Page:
Saturday, April 13, 2013

Rick, Kay and Heartbreak

Life is harder for the children of successful parents.  

When you add to that the special pressures on preachers' kids and an underlying genetic vulnerability to a mental illness, the outcome is precarious.  

Prayer may or may not result in healing.  

My heart aches with Rick and Kay Warren in the loss of their son Matthew a week ago.,0,1152255.story

"There but for the grace of God" all parents can go--but the whole tragedy of Matthew taking his own life is drenched in grace.  Apparently the grace of God did not--could not?--prevent this outcome.  

Nevertheless, God's loving care, forgiveness, and redemption are found throughout this story.

Matthew was raised to know God's presence and forgiveness.  Rick has chosen to grieve and reflect publicly, on Twitter and Facebook, to help others facing similar tragedies.

We do not live alone, even in the bleakest moments.  The grief I feel can touch the despair someone else feels.  

For years I have been worrying about my adult children and praying that Jesus would speak the words "Talitha, cumi" to them--that they would hear those words and rise from their beds, as did the daughter of Jairus (Mark 5:41).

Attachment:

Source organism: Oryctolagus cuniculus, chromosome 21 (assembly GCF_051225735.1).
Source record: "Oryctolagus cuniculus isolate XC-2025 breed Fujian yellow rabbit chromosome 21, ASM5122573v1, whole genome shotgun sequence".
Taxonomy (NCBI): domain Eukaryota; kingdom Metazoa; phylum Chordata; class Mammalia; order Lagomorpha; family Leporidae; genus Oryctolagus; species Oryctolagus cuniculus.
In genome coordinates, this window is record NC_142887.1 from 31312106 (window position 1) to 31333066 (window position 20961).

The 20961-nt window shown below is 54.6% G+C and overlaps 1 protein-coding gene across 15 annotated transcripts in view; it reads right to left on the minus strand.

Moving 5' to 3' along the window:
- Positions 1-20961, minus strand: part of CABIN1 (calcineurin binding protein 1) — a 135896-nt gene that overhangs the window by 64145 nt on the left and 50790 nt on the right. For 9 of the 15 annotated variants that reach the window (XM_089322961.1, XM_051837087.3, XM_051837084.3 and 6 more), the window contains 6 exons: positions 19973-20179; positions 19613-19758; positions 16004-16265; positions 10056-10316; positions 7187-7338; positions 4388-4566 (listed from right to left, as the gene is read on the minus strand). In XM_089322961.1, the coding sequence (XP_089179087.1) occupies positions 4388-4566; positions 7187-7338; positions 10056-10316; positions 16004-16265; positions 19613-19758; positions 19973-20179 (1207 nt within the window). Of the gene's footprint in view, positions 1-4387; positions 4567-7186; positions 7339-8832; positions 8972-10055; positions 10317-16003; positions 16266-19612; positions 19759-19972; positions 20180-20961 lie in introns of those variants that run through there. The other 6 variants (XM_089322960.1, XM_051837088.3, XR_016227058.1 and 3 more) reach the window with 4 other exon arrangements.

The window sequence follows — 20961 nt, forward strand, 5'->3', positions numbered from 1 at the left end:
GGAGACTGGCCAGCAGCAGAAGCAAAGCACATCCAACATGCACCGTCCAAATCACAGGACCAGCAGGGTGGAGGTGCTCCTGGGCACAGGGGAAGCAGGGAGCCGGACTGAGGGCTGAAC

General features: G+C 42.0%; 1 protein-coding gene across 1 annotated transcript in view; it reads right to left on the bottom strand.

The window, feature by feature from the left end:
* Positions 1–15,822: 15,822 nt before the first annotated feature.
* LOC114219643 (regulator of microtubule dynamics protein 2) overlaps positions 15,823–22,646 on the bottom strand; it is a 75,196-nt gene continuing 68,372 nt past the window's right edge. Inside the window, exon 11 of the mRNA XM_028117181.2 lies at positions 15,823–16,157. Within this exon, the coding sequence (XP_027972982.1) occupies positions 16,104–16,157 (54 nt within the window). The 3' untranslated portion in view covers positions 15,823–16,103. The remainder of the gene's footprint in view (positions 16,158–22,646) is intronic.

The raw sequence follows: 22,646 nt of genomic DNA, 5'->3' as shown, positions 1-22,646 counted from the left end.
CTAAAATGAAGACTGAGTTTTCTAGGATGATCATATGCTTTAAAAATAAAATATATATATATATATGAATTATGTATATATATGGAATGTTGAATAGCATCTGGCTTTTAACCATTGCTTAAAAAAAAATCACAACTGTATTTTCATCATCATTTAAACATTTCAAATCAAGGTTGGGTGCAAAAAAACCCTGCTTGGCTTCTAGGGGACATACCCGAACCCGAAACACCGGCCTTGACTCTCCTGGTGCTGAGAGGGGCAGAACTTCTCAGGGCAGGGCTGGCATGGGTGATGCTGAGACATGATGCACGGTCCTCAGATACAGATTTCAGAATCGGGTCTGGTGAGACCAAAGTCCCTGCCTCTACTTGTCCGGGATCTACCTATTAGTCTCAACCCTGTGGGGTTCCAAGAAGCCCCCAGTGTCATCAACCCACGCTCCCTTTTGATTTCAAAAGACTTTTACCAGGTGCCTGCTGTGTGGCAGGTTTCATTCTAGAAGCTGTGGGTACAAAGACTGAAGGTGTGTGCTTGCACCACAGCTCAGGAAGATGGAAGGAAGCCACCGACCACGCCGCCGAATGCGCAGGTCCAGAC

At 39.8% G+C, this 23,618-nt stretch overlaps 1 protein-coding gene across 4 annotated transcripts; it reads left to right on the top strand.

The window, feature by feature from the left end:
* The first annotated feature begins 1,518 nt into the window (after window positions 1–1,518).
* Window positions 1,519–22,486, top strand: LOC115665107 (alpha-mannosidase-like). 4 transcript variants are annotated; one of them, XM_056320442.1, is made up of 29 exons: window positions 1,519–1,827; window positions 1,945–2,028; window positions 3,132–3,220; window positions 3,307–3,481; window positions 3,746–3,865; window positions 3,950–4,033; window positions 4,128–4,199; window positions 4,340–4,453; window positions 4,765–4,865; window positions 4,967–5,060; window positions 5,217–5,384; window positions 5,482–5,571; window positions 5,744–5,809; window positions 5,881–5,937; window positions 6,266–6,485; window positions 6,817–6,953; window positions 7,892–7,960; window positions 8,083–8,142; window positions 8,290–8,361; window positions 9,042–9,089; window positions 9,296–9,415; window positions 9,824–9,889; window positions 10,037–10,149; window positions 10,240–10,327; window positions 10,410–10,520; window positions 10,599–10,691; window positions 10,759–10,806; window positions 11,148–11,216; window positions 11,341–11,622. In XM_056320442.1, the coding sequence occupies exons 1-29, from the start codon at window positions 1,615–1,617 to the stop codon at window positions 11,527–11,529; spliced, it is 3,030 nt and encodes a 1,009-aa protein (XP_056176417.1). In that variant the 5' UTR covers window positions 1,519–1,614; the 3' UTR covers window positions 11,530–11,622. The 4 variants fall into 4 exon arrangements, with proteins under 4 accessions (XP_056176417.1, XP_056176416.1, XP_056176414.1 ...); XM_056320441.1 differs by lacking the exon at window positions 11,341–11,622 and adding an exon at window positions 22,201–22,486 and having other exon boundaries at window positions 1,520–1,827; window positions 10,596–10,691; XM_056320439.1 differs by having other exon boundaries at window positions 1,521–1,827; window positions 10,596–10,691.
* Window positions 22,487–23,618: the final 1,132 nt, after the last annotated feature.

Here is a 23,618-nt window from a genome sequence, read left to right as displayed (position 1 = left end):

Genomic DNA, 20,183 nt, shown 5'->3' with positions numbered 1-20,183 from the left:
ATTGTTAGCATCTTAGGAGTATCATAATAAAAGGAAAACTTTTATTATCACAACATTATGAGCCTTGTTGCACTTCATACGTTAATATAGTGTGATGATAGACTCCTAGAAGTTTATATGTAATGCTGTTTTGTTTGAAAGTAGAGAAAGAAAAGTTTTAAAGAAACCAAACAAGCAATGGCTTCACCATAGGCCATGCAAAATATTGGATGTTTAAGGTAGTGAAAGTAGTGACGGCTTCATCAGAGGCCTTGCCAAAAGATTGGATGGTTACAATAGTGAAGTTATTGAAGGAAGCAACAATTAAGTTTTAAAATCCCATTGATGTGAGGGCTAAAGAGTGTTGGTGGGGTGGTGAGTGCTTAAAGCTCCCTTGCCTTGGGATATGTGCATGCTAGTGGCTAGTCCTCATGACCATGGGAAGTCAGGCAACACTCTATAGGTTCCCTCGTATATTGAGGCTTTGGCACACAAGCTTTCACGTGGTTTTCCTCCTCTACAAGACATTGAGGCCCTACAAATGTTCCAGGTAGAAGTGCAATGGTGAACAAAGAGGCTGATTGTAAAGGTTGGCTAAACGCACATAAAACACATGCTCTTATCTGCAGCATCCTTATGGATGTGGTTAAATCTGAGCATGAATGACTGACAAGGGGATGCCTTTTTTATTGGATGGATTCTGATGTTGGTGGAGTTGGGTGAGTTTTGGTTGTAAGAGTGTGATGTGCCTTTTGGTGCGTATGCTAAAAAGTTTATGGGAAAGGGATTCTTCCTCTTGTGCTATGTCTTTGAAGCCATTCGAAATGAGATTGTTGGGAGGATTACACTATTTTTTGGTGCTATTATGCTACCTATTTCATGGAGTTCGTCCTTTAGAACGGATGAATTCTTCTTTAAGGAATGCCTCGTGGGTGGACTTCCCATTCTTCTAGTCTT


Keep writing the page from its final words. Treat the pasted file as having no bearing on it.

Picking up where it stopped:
This prayer was surely close to Rick and Kay's hearts for years, yet the recovery they prayed for did not happen, as least not on earth.  

I met Rick Warren a few years ago after attending a worship service at Saddleback Church in Orange County.  Afterward, he sat on a cement bench in the patio talking with people.  

At the time, I didn't know he had problems with this son similar to those I have been facing with my daughters, but I did sense his genuineness.  He was accessible, not condescending or remote.

I've concluded that children who grow up with moderately successful parents--in our case, an editor at the Los Angeles Times and a college professor--face more pressure to succeed in academics and in a career.  Many political leaders and celebrities have lost a child to suicide.  

A first-generation college student or a hard-working child of poor immigants faces different kinds of challenges, but the possibility of not doing as well as their parents is not threatening them.

Matthew's death will bring attention to the number of suicides per year among young, white males--and the role of easy access to guns in those deaths.  Good may come from this attention, and perhaps lives will be saved.

There were 34,598 deaths by suicide in 2007 in the U.S.

Consider these statistics for young men in the year 2001:

Suicide is the third leading cause of death for young people aged 15-24 years old.

73% of all suicide deaths are white males.

80% of all firearm suicide deaths are white males.

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